The U.S. District Court for the Southern District of Illinois recently denied the retail grocery chain Schnuck Markets’ motion to dismiss various claims arising from a December 2012 data breach in which hackers gained access to Schnucks’ credit/debit card processing systems. By mid-March 2013, both customers’ banks and Schnucks’ own payment processor had notified Schnucks that the breach had resulted in fraudulent charges to customer cards.
VA OIG just reported that Palo Alto VA Health Care System unlawfully gave patient data to a private IT company despite employees not having cleared background checks.
The watchdog investigated allegations that the Palo Alto VA informatics chief entered into an illegal agreement with a health care company called Kyron.
VA OIG confirmed allegations that the patient data was given to Kyron prior to its employees getting background checks. It also confirmed that patient data was loaded into the Kyron’s extraction software prior to receiving approval from VA information security officers.
Alice goes to the hospital in the United States. Her doctor and health insurance company know the details ― and often, so does her state government. Thirty-three of the states that know those details do not keep the information to themselves or limit their sharing to researchers . Instead, they give away or sell a version of this information, and often they’re legally required to do so. The states turn to you as a computer scientist, IT specialist, policy expert, consultant, or privacy officer and ask, are the data anonymous? Can anyone be identified? Chances are you have no idea whether real-world risks exist. Here is how I matched patient names to publicly available health data sold by Washington State, and how the state responded. Doing this kind of experiment helps improve data-sharing practices, reduce privacy risks, and encourage the development of better technological solutions.
Results summary: The State of Washington sells a patient-level health dataset for $50. This publicly available dataset contained virtually all hospitalizations occurring in the state in a given year, including patient demographics, diagnoses, procedures, attending physician, hospital, a summary of charges, and how the bill was paid. It did not contain patient names or addresses (only five-digit ZIPs, which are U.S. postal codes). Newspaper stories printed in the state for the same year that contain the word “hospitalized” often included a patient’s name and residential information and explained why the person was hospitalized, such as a vehicle accident or assault. A close analysis of four archival news sources focused on Washington State activities from a single searchable news repository studied uniquely and exactly matched medical records in the state database for 35 of the 81 news stories found in 2011 (or 43 percent), thereby putting names to patient records. An independent third party verified that all of the matches were correct. In response to the re-identification of patients in its data, Washington State changed its way of sharing these data to create three levels of access. Anyone can download tabular summaries. Anyone can pay $50 and complete a data-use agreement to receive a redacted version of the data. However, access to all the fields provided prior to this experiment are now limited to applicants who qualify through a review process.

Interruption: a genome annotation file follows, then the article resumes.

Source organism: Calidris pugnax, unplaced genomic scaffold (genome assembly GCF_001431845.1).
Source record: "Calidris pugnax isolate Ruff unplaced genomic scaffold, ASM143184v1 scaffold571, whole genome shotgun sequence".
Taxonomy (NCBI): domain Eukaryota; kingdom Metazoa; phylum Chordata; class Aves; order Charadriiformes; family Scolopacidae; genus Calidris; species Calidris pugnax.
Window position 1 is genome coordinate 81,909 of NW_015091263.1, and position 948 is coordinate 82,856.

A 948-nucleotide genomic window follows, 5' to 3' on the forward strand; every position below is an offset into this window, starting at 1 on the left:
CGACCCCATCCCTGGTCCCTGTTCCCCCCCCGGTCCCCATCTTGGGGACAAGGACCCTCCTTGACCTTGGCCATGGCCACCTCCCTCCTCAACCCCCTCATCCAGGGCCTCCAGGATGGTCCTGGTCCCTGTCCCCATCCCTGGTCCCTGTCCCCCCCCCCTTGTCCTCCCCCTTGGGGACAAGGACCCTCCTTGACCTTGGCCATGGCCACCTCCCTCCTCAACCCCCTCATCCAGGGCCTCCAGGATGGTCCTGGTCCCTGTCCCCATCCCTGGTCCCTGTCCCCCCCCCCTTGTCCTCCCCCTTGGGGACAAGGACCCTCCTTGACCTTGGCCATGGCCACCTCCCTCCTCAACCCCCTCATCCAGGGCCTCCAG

With little fanfare or formality, Adam Smith, associate professor of computer science and engineering in Penn State’s School of Electrical Engineering and Computer Science, and Vitaly Shmatikov, a professor at Cornell University, are going to try to tackle a looming issue that will, if it is not addressed, have consequences for just about anyone who has every used the Internet, sent an email, received medical attention or otherwise made his or her presence known on the Grid that is our online society.
When it comes to the highest court in Massachusetts, it sometimes seems like entire battles are won and lost in the footnotes. In a seemingly straightforward new case, the Supreme Judicial Court has managed to add a wrinkle on top of the already complicated patchwork of law surrounding cell phone location tracking. The court’s opinion today in Commonwealth v. Estabrook sets out what it calls a “bright-line rule” and reaffirms that, in general, the Massachusetts constitution requires a warrant for tracking a person’s location using cell site location information (CSLI). That’s worth celebrating, but cynical readers who are already wondering about the “in general” in the previous sentence should take a look at footnote twelve in the opinion. Meanwhile, all readers should probably buckle in for a somewhat detailed tale of judicial incrementalism.
This exception to the warrant requirement for CSLI applies only to "telephone call" CSLI, which is at issue in this case, and not to "registration" CSLI. "Telephone call" CSLI indicates the "approximate physical location . . . of a cellular telephone only when a telephone call is made or received by that telephone. "Augustine, 467 Mass. at 258-259 (Gants, J., dissenting). By contrast, "registration" CSLI "provides the approximate physical location of a cellular telephone every seven seconds unless the telephone is 'powered off,' regardless of whether any telephone call is made to or from the telephone." Id . at 259 (Gants, J., dissenting).